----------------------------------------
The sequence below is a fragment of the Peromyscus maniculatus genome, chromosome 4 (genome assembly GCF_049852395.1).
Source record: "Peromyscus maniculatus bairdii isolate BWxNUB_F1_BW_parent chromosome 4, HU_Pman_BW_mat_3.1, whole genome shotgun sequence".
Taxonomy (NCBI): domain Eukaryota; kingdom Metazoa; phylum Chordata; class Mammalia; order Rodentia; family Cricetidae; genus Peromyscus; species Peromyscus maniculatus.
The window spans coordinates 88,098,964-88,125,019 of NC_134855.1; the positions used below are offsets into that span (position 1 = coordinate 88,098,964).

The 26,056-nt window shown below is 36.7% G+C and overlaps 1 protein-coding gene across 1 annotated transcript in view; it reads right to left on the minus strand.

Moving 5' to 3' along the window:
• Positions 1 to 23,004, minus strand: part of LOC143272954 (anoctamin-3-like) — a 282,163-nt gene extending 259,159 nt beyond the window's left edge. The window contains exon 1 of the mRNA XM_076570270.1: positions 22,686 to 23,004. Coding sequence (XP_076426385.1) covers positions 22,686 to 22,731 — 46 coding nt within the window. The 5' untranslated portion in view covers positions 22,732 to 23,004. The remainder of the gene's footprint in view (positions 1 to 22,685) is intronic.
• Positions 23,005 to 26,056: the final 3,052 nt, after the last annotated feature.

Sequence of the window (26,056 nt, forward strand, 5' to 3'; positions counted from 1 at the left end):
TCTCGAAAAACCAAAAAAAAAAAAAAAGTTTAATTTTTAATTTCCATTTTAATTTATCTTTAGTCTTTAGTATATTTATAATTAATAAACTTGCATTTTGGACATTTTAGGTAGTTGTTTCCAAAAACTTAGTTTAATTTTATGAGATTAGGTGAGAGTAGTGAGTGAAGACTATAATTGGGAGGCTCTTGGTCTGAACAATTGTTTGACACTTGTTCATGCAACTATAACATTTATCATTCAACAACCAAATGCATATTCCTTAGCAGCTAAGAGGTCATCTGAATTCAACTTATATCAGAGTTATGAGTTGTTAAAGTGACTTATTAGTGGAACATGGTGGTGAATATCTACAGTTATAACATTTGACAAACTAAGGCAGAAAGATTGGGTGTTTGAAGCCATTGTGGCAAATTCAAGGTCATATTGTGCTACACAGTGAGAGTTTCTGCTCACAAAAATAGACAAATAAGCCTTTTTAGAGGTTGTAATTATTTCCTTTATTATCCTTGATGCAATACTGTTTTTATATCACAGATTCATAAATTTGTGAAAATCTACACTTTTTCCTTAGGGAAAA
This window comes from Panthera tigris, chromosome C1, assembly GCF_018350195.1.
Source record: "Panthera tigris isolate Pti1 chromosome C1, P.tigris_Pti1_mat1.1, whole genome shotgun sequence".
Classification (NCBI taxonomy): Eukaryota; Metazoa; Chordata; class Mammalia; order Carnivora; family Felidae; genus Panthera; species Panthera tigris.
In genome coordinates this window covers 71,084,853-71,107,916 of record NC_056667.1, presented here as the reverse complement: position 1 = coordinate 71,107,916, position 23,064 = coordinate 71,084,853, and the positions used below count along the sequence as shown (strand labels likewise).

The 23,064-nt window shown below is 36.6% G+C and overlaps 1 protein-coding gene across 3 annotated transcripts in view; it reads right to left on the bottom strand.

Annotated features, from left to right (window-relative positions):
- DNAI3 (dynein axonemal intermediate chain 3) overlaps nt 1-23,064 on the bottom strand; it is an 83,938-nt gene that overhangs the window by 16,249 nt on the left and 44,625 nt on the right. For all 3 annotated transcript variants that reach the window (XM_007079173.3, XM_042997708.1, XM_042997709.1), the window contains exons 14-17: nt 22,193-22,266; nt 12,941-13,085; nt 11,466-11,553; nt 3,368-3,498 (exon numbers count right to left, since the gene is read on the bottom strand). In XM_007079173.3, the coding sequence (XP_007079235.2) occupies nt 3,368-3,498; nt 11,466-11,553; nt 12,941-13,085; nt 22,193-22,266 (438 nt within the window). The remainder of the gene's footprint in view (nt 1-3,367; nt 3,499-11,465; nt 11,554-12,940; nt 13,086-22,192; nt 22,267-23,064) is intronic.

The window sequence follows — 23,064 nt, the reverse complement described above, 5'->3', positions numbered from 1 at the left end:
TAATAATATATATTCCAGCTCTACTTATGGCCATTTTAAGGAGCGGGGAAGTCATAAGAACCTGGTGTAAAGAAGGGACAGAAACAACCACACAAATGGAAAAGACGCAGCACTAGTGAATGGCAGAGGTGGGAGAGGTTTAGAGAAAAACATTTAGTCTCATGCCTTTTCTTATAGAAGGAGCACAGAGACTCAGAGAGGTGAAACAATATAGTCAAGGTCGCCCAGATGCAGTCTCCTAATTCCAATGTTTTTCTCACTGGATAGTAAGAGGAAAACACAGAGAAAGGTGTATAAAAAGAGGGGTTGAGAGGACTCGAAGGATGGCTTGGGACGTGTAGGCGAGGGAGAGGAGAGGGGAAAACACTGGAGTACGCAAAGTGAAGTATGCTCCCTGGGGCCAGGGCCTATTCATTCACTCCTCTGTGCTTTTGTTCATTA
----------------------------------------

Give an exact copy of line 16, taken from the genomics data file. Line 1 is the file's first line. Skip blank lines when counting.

Annotated features, from left to right (window-relative positions):